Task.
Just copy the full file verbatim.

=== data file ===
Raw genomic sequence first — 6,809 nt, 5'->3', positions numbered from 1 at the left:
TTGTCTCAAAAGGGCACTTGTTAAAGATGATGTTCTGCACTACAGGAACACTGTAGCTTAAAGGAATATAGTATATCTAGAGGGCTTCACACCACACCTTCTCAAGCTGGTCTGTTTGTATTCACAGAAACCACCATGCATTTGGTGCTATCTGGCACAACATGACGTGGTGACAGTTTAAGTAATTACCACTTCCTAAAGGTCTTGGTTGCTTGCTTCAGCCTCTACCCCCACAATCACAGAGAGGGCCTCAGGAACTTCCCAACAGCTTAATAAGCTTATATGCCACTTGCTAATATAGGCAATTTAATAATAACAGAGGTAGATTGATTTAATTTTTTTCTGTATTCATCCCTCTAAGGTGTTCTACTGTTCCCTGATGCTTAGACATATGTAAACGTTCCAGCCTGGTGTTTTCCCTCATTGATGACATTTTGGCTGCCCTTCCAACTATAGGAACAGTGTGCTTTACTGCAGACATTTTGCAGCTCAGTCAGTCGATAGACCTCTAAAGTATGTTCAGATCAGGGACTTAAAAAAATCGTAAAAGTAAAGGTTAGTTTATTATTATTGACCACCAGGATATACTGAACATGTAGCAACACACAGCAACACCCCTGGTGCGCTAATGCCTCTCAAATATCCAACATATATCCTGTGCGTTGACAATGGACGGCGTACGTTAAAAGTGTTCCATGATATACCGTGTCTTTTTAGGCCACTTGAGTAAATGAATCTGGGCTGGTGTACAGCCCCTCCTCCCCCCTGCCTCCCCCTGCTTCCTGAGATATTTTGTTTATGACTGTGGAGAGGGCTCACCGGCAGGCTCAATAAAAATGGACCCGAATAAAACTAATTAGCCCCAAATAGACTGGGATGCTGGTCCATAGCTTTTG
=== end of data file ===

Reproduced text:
Raw genomic sequence first — 6,809 nt, 5'->3', positions numbered from 1 at the left:
TTGTCTCAAAAGGGCACTTGTTAAAGATGATGTTCTGCACTACAGGAACACTGTAGCTTAAAGGAATATAGTATATCTAGAGGGCTTCACACCACACCTTCTCAAGCTGGTCTGTTTGTATTCACAGAAACCACCATGCATTTGGTGCTATCTGGCACAACATGACGTGGTGACAGTTTAAGTAATTACCACTTCCTAAAGGTCTTGGTTGCTTGCTTCAGCCTCTACCCCCACAATCACAGAGAGGGCCTCAGGAACTTCCCAACAGCTTAATAAGCTTATATGCCACTTGCTAATATAGGCAATTTAATAATAACAGAGGTAGATTGATTTAATTTTTTTCTGTATTCATCCCTCTAAGGTGTTCTACTGTTCCCTGATGCTTAGACATATGTAAACGTTCCAGCCTGGTGTTTTCCCTCATTGATGACATTTTGGCTGCCCTTCCAACTATAGGAACAGTGTGCTTTACTGCAGACATTTTGCAGCTCAGTCAGTCGATAGACCTCTAAAGTATGTTCAGATCAGGGACTTAAAAAAATCGTAAAAGTAAAGGTTAGTTTATTATTATTGACCACCAGGATATACTGAACATGTAGCAACACACAGCAACACCCCTGGTGCGCTAATGCCTCTCAAATATCCAACATATATCCTGTGCGTTGACAATGGACGGCGTACGTTAAAAGTGTTCCATGATATACCGTGTCTTTTTAGGCCACTTGAGTAAATGAATCTGGGCTGGTGTACAGCCCCTCCTCCCCCCTGCCTCCCCCTGCTTCCTGAGATATTTTGTTTATGACTGTGGAGAGGGCTCACCGGCAGGCTCAATAAAAATGGACCCGAATAAAACTAATTAGCCCCAAATAGACTGGGATGCTGGTCCATAGCTTTTG